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What is CAC 40 and What Influences its Price?

What is CAC 40 and What Influences its Price?

2020-02-05 10:57:00
Ben Lobel, Markets Writer
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The CAC 40 is the main French stock market index that features the most prominent businesses in the French economy. Keep reading to find out more about the CAC40 index, its history, the 40 companies that constitute it and how to start trading it.

What is the CAC 40 Index?

The CAC 40, or CAC Index, is one of the world’s major stock indices and lists the 40 largest companies by market capitalization on the Euronext Paris, France’s largest stock exchange. France represents around a fifth of the total economy of Europe, so it is important for traders to follow the CAC 40 index to ascertain where the European economy is heading.

The CAC 40 index composition is reviewed quarterly by an independent steering committee. At each meeting, 40 companies are chosen according to the value of their regulated turnover from the prior 12 months and their free-float adjusted market capitalization.

What are the CAC 40 companies?

The CAC 40 companies are composed of the likes of oil giant Total, tire colossus Michelin, and insurance juggernaut AXA. As of February 2020, the composition of the entire index is as follows:

Accor

Air Liquide

Airbus

ArcelorMittal

Atos

AXA

BNP Paribas

Bouygues

Capgemini

Carrefour

Crédit Agricole

Danone

Dassault Systèmes

Engie

Essilor

Hermès

Kering

L'Oréal

Legrand

LVMH

Michelin

Orange

Pernod Ricard

PSA

Publicis

Renault

Safran

Saint-Gobain

Sanofi

Schneider Electric

Société Générale

Sodexo

STMicroelectronics

TechnipFMC

Thales

Total

Unibail-Rodamco-Westfield

Veolia

Vinci

Vivendi

History of the CAC 40

The history of the CAC 40 begins in 1987, when its base value of 1,000 was set on December 31. Since then, the index has broadly mirrored the rises and falls of other global major stock indices, rising rapidly towards the end of the 20th century with the culmination of the dot-com boom to a peak of 6,922, falling to below 2,700 in March 2003 in the ensuing bust, and rebuilding to above 6,000 in 2007.

The Great Recession saw the subprime mortgage crisis in the US spread to global markets. Unlike other indices such as the S&P 500, the stock market boom that followed the 2007-08 financial crisis failed to see the CAC 40 surpass its all-time high it enjoyed during the dot-com years.

The following chart shows the history of the CAC 40 in the 21st century, highlighting the major fundamental events that shaped its price.

CAC 40 price history and reasons for fluctuations

What Affects the Price of the CAC 40?

The CAC 40 price is moved by the share price of its constituent companies. Some of the most influential drivers of the index are:

  • Commodity prices: For example, any changes in oil price is likely to hit the share price of oil and gas giant Total, one of the biggest French companies by market capitalization, and in turn move the wider index.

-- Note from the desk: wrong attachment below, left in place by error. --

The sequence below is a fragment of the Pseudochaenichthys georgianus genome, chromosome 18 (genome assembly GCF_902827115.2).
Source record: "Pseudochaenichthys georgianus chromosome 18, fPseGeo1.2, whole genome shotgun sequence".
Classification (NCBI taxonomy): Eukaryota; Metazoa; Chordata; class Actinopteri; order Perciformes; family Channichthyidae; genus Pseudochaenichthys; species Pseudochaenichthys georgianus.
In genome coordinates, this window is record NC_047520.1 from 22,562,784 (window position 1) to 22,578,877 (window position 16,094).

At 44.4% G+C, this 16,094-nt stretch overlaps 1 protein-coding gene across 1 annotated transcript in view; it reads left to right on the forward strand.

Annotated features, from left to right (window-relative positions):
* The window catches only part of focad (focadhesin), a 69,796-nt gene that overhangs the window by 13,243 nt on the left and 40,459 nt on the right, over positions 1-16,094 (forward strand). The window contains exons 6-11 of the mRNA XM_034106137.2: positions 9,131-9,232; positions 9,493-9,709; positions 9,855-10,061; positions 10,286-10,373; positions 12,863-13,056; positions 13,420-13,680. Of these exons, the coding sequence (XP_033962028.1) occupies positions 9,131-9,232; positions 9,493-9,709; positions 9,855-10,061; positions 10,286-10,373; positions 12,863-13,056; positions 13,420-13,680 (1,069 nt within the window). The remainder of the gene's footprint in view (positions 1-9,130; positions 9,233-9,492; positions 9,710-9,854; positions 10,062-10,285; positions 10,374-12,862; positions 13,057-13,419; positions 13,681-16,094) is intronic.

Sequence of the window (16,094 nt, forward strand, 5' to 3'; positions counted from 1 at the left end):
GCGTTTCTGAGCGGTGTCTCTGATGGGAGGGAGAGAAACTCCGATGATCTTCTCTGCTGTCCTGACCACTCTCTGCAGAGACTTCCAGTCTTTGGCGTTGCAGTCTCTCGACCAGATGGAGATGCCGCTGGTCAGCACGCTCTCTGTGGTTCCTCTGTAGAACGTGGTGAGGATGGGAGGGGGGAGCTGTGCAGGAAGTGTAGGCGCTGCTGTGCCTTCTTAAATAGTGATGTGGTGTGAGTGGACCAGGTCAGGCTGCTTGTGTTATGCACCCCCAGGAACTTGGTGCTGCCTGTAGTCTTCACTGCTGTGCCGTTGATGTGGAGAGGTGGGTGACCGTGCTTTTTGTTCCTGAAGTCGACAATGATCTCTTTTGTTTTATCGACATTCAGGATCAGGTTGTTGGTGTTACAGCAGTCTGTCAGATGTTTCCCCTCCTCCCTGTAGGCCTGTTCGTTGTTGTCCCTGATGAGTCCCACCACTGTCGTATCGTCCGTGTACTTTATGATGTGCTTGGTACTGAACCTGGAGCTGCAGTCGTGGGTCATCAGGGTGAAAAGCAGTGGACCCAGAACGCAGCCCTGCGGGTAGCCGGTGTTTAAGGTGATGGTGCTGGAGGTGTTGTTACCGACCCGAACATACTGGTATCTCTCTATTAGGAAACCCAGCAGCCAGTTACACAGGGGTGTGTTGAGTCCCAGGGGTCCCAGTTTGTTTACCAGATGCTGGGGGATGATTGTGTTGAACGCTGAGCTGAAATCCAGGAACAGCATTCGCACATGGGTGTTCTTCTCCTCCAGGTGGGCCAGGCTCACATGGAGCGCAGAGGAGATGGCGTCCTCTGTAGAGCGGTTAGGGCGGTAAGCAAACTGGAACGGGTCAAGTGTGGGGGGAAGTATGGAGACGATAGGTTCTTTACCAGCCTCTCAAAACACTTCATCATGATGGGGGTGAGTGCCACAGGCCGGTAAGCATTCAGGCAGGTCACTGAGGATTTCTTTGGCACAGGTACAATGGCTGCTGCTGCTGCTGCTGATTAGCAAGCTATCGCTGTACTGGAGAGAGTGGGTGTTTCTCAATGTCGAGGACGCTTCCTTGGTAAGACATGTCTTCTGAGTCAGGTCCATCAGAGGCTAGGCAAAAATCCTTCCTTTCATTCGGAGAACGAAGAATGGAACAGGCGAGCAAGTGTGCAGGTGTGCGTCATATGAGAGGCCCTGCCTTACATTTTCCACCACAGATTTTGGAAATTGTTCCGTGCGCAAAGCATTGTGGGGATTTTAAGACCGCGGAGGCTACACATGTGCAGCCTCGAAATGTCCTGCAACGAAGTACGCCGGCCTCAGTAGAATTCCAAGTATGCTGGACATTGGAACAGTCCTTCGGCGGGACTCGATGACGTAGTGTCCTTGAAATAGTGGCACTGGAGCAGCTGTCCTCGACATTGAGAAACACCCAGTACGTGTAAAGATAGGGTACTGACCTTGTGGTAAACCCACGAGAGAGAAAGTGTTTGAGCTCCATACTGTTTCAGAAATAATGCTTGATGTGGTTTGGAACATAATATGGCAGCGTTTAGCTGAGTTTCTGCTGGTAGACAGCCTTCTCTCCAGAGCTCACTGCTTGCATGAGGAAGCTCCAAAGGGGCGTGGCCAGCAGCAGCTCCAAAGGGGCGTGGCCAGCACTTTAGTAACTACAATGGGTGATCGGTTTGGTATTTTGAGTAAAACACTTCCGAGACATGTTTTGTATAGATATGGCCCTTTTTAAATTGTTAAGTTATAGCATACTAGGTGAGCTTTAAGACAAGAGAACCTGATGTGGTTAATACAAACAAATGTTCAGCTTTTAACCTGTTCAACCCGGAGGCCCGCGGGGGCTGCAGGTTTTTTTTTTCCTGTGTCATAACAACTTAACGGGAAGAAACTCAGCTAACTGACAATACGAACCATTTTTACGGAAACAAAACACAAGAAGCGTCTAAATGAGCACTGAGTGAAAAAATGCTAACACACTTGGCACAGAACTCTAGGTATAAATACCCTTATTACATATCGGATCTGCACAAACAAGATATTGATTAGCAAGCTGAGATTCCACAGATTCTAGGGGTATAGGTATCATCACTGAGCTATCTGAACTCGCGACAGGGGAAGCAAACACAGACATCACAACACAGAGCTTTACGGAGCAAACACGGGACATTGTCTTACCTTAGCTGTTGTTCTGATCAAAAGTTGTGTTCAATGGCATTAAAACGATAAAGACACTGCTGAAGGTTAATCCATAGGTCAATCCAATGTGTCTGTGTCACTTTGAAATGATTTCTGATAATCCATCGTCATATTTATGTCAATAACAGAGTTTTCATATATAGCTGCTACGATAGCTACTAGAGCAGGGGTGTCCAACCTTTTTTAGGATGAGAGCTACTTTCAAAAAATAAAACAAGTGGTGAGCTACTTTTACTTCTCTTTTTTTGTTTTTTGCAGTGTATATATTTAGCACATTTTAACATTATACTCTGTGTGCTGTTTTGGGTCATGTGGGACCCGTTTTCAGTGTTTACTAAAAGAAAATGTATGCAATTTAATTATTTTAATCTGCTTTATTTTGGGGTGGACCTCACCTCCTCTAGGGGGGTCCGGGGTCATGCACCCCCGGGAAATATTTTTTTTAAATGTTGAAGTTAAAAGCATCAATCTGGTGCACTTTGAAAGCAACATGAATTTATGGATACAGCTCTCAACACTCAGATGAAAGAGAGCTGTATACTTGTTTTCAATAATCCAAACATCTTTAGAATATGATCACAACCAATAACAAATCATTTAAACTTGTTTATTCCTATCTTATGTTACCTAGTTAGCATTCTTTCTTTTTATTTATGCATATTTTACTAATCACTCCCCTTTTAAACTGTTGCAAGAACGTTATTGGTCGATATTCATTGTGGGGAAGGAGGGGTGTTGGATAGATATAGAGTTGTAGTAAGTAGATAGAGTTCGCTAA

• Economic events/economic performance: Any event that affects political backdrop, such as elections, can hit the index. In 2017, this was seen in the presidential election when the CAC 40 would fluctuate depending on how Le Pen or Macron were doing in the polls. Also, in times of growth and high employment, consumer spending may rise, buoying certain stocks.
  • Central Bank Policies: European Central Bank policies can affect borrowing costs and spending patterns by businesses and consumers in France.
  • Currency Valuations: The CAC 40 is particularly sensitive to Euro fluctuations as it is the index with the most multinational corporations in Europe, as well as having a large amount of foreign investment. A strong Euro makes it cheaper for French companies to buy imports from outside the Eurozone, while a weak Euro means French exports will be more competitive in those areas.

Reasons to trade CAC 40

  • Liquidity: CAC 40 is a liquid market with high trading volume, meaning traders should mostly be able to enter and exit trades with a minimum of slippage. Read more on the benefits of stock market liquidity.
  • Volatility: Macroeconomic releases and fundamental drivers such as oil prices can move the CAC 40 price quickly, meaning significant opportunities – but also risks – for those in the know. Read more about the nature of stock market volatility.
  • Proxy to European economy: The CAC 40 Index can provide an insight into the Eurozone’s financial health when read in conjunction with other European indices such as the DAX 30 and IBEX 35.

Further reading on CAC40

Follow the live CAC 40 price with our interactive price chart, and keep up to date with the latest CAC 40 news and analysis. Our analyst articles offer in-depth insights on the CAC index and its constituent stocks to inform your trading.

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